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Disinfection Q A

Q.  Should I worry about the Safety of my drinking water?
A.  Drinking water in the U.S. is among the safest and most regulated in the world. In most instances, outbreaks of waterborne disease occur in water systems with inadequate or no treatment. Still, certain segments of the population may be more vulnerable to waterborne illnesses. These segments include pregnant women, infants, the elderly and those whose immune systems are compromised by cancer, AIDS or the drugs used to treat these and other conditions.

Q.  Is it safe to use chlorine to disinfect drinking water?
A.  Chlorination of drinking water is an important public health intervention in the fight against microbial disease. Safe and reliable use of chlorine in the disinfection process can be achieved in treatment plants of all sizes.

Q.  Why should we use chlorine as the disinfectant?
A.  To date, chlorine has emerged as the disinfectant of choice primarily because of its effectiveness, efficiency, affordability, convenience and lasting effect as a disinfectant.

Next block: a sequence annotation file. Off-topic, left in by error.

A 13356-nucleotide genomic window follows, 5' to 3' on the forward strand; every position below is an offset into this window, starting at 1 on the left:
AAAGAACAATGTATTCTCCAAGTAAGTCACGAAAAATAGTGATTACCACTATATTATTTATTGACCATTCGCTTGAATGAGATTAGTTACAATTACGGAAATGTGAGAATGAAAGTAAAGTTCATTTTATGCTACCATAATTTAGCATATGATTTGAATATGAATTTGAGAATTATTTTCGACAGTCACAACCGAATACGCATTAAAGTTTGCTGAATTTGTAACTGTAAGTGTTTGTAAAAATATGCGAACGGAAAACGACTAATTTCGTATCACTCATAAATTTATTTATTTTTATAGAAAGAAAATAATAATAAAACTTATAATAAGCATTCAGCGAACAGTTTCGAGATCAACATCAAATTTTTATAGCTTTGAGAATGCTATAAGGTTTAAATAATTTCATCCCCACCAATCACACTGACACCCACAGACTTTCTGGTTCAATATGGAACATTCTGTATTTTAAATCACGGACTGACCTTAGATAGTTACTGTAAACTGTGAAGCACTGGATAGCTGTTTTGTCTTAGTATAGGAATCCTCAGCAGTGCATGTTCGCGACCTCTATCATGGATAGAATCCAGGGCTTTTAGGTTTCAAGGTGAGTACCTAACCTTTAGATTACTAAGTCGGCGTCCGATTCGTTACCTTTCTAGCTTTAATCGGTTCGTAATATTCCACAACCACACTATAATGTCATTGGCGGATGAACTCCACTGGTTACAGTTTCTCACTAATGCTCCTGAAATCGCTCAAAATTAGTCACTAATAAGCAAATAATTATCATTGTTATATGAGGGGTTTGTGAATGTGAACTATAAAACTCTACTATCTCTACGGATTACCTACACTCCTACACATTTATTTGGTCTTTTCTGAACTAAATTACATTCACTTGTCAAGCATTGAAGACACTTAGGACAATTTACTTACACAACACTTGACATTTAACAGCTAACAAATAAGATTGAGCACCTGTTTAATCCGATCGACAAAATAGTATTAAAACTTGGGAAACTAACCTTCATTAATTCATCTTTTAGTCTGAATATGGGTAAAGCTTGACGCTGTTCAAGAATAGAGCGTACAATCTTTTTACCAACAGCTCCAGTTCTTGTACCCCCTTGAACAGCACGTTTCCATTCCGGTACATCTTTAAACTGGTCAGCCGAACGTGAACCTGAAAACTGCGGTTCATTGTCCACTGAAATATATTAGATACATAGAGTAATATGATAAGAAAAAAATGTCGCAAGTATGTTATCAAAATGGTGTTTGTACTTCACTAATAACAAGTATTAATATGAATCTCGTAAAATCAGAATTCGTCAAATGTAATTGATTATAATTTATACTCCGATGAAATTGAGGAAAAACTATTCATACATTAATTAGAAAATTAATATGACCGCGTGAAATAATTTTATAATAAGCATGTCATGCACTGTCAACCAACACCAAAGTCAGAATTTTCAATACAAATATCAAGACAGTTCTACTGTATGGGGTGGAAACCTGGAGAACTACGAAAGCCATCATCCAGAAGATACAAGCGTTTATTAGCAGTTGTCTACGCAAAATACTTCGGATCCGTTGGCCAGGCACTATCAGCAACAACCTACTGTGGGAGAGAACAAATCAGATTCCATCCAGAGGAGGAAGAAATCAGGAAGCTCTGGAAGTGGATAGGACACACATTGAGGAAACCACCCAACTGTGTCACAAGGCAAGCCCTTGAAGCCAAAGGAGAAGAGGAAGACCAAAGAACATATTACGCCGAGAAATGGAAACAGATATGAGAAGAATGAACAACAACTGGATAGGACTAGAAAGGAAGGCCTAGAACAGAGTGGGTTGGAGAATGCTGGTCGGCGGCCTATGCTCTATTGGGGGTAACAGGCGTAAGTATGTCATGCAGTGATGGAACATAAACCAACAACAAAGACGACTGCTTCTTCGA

Q.  Why should we disinfect our drinking water system?
A.  The primary goal of drinking water disinfection is to kill or render harmless microbial organisms that cause disease. Chlorine has a lasting effect as a disinfectant in the water distribution system and can protect against contamination that might occur after the water leaves the treatment plant.

Q.  Should I be concerned about disinfectant by-products in my water?
A.  Potential harmful levels of disinfection by-products (DBPs) are extremely rare in treated drinking water. Nonetheless, since disinfection by-products were first discovered over 20 years ago, water utilities have been continuously working to lower the levels of DBPs while maintaining microbial protection.

Taken from the American Water Works Association.

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